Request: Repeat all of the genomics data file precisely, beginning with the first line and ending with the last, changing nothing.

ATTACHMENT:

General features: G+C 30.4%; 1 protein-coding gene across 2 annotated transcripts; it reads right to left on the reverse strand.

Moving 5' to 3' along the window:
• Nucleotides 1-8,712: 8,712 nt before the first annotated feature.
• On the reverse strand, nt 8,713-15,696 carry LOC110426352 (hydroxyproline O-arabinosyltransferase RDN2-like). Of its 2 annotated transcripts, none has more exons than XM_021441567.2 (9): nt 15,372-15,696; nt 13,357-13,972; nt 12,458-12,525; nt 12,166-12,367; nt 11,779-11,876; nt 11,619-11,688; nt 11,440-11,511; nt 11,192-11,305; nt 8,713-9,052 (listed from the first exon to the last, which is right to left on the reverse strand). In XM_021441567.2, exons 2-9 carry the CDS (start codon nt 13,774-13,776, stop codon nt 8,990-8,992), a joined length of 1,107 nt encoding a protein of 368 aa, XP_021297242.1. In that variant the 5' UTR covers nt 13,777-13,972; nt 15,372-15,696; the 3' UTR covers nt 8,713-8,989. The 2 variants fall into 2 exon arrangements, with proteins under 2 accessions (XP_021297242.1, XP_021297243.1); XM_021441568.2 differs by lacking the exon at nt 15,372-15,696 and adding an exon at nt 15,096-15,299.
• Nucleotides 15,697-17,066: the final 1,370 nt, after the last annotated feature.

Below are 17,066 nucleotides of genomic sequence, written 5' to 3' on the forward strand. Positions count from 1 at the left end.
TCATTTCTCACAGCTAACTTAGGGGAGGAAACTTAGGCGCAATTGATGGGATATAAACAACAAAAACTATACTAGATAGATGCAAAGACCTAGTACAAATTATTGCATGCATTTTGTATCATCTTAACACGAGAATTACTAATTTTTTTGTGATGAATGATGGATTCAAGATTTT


General features: G+C 30.4%; 1 protein-coding gene across 2 annotated transcripts; it reads right to left on the reverse strand.

Moving 5' to 3' along the window:
• Nucleotides 1-8,712: 8,712 nt before the first annotated feature.
• On the reverse strand, nt 8,713-15,696 carry LOC110426352 (hydroxyproline O-arabinosyltransferase RDN2-like). Of its 2 annotated transcripts, none has more exons than XM_021441567.2 (9): nt 15,372-15,696; nt 13,357-13,972; nt 12,458-12,525; nt 12,166-12,367; nt 11,779-11,876; nt 11,619-11,688; nt 11,440-11,511; nt 11,192-11,305; nt 8,713-9,052 (listed from the first exon to the last, which is right to left on the reverse strand). In XM_021441567.2, exons 2-9 carry the CDS (start codon nt 13,774-13,776, stop codon nt 8,990-8,992), a joined length of 1,107 nt encoding a protein of 368 aa, XP_021297242.1. In that variant the 5' UTR covers nt 13,777-13,972; nt 15,372-15,696; the 3' UTR covers nt 8,713-8,989. The 2 variants fall into 2 exon arrangements, with proteins under 2 accessions (XP_021297242.1, XP_021297243.1); XM_021441568.2 differs by lacking the exon at nt 15,372-15,696 and adding an exon at nt 15,096-15,299.
• Nucleotides 15,697-17,066: the final 1,370 nt, after the last annotated feature.

Below are 17,066 nucleotides of genomic sequence, written 5' to 3' on the forward strand. Positions count from 1 at the left end.
TCATTTCTCACAGCTAACTTAGGGGAGGAAACTTAGGCGCAATTGATGGGATATAAACAACAAAAACTATACTAGATAGATGCAAAGACCTAGTACAAATTATTGCATGCATTTTGTATCATCTTAACACGAGAATTACTAATTTTTTTGTGATGAATGATGGATTCAAGATTTT